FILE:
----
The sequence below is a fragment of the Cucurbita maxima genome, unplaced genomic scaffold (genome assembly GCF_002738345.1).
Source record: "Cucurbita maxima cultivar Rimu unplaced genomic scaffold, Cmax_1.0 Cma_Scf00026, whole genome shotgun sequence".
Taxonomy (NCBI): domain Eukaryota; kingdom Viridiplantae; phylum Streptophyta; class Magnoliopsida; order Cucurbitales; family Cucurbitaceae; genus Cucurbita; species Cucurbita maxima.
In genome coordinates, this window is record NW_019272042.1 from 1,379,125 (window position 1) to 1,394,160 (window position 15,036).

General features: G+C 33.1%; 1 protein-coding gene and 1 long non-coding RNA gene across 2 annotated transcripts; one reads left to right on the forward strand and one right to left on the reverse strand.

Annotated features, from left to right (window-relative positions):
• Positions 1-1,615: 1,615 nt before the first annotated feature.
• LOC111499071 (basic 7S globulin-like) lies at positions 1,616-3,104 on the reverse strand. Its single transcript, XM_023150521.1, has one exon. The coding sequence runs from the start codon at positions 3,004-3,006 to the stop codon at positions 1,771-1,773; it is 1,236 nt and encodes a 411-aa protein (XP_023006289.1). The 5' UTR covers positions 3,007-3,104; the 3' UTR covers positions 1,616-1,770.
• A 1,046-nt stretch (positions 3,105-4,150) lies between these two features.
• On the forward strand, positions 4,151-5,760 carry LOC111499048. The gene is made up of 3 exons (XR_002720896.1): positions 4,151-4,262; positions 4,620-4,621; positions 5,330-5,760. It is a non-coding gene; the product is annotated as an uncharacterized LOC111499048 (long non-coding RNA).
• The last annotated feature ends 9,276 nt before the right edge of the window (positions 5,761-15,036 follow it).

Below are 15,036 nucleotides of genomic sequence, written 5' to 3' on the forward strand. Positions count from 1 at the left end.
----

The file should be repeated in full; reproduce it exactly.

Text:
The sequence below is a fragment of the Cucurbita maxima genome, unplaced genomic scaffold (genome assembly GCF_002738345.1).
Source record: "Cucurbita maxima cultivar Rimu unplaced genomic scaffold, Cmax_1.0 Cma_Scf00026, whole genome shotgun sequence".
Taxonomy (NCBI): domain Eukaryota; kingdom Viridiplantae; phylum Streptophyta; class Magnoliopsida; order Cucurbitales; family Cucurbitaceae; genus Cucurbita; species Cucurbita maxima.
In genome coordinates, this window is record NW_019272042.1 from 1,379,125 (window position 1) to 1,394,160 (window position 15,036).

General features: G+C 33.1%; 1 protein-coding gene and 1 long non-coding RNA gene across 2 annotated transcripts; one reads left to right on the forward strand and one right to left on the reverse strand.

Annotated features, from left to right (window-relative positions):
• Positions 1-1,615: 1,615 nt before the first annotated feature.
• LOC111499071 (basic 7S globulin-like) lies at positions 1,616-3,104 on the reverse strand. Its single transcript, XM_023150521.1, has one exon. The coding sequence runs from the start codon at positions 3,004-3,006 to the stop codon at positions 1,771-1,773; it is 1,236 nt and encodes a 411-aa protein (XP_023006289.1). The 5' UTR covers positions 3,007-3,104; the 3' UTR covers positions 1,616-1,770.
• A 1,046-nt stretch (positions 3,105-4,150) lies between these two features.
• On the forward strand, positions 4,151-5,760 carry LOC111499048. The gene is made up of 3 exons (XR_002720896.1): positions 4,151-4,262; positions 4,620-4,621; positions 5,330-5,760. It is a non-coding gene; the product is annotated as an uncharacterized LOC111499048 (long non-coding RNA).
• The last annotated feature ends 9,276 nt before the right edge of the window (positions 5,761-15,036 follow it).

Below are 15,036 nucleotides of genomic sequence, written 5' to 3' on the forward strand. Positions count from 1 at the left end.